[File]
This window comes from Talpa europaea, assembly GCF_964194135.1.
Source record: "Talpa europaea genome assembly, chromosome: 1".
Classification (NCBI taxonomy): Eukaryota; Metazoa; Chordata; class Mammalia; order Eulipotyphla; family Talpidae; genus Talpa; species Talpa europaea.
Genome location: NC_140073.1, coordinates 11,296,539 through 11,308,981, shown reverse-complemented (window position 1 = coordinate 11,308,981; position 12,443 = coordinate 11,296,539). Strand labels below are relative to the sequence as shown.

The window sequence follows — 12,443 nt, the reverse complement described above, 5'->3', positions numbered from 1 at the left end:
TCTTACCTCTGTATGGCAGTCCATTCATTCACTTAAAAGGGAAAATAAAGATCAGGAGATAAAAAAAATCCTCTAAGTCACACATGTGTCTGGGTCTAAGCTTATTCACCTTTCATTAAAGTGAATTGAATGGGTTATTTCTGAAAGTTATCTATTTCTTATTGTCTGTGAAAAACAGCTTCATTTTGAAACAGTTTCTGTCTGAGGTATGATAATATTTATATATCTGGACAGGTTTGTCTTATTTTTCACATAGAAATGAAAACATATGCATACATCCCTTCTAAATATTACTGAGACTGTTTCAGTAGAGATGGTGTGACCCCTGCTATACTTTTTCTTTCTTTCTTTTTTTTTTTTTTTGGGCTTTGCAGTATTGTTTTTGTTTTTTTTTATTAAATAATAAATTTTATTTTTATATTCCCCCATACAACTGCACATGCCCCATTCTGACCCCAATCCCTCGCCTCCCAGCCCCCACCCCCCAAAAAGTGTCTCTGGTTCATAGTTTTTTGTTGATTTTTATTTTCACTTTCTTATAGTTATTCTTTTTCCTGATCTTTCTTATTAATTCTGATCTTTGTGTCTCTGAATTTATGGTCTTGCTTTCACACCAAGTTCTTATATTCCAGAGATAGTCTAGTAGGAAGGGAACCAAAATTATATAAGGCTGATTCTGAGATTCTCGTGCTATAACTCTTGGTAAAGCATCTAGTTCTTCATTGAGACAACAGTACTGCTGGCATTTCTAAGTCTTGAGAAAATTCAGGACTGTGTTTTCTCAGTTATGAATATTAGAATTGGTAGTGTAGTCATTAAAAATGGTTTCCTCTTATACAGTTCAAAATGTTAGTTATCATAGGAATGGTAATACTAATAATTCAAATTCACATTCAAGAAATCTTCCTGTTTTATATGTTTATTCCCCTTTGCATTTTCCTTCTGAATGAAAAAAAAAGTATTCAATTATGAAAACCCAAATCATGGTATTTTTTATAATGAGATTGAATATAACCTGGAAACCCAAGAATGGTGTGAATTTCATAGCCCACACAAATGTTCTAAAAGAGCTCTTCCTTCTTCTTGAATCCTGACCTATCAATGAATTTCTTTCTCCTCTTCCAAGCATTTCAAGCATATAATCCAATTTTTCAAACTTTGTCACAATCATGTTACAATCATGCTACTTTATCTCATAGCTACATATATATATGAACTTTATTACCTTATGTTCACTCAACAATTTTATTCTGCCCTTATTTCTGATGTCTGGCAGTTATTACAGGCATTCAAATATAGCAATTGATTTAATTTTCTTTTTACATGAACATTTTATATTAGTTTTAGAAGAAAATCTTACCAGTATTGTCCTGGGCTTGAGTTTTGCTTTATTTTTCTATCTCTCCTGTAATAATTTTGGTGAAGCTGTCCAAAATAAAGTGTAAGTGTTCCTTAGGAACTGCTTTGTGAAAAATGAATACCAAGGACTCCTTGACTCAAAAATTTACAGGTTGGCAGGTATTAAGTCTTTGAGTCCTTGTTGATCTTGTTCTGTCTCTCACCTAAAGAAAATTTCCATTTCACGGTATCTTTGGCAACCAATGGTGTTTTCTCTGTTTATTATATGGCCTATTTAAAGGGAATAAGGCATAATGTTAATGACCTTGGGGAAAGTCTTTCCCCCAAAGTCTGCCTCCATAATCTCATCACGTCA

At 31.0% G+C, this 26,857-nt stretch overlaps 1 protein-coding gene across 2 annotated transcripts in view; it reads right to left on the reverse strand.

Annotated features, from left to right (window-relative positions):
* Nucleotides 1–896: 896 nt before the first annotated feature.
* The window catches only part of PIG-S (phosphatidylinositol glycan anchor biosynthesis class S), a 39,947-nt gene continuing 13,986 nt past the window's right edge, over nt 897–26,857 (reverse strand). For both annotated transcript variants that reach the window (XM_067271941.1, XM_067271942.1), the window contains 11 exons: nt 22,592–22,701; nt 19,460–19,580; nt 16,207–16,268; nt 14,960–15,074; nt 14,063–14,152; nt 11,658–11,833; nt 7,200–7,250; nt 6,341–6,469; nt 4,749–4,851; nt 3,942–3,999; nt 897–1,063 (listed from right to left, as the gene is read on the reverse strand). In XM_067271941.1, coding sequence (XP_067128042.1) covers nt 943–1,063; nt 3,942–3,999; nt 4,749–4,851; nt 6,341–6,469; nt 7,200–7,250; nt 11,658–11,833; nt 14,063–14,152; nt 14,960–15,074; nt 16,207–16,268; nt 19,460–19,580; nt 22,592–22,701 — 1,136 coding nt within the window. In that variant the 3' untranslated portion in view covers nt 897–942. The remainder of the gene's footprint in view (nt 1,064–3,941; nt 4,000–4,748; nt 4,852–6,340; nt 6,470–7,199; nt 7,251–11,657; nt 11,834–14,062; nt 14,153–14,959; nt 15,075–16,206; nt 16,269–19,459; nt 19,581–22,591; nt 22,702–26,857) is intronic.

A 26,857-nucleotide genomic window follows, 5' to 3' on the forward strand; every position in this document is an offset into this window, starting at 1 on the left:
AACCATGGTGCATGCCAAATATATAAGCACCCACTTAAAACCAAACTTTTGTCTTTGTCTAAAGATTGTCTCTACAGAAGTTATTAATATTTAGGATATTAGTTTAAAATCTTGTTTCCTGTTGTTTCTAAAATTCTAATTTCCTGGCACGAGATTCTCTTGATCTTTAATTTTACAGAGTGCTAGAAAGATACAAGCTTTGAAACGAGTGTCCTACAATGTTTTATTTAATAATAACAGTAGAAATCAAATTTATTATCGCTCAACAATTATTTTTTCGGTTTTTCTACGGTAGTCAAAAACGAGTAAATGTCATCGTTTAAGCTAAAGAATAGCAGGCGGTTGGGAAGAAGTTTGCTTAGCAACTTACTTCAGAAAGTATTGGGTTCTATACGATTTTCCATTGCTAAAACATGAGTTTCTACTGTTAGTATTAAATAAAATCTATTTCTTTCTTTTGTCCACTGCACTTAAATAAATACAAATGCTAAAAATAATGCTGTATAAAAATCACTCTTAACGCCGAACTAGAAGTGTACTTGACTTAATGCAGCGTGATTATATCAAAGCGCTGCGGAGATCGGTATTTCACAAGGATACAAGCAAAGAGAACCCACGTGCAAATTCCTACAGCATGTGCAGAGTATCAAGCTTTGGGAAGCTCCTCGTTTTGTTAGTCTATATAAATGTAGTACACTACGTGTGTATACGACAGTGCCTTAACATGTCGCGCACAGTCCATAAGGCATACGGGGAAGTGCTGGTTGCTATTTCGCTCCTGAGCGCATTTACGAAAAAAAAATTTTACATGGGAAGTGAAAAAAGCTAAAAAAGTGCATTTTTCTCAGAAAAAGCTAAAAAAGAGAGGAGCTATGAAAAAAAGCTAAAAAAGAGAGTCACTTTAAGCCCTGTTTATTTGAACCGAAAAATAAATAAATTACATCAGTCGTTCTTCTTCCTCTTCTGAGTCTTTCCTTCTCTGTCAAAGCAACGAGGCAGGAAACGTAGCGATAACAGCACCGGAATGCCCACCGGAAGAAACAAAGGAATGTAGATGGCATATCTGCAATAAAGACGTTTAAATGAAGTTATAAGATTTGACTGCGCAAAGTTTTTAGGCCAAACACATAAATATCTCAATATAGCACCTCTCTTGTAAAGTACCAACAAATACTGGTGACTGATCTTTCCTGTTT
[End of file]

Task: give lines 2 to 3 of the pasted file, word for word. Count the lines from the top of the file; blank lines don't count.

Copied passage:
Source record: "Talpa europaea genome assembly, chromosome: 1".
Classification (NCBI taxonomy): Eukaryota; Metazoa; Chordata; class Mammalia; order Eulipotyphla; family Talpidae; genus Talpa; species Talpa europaea.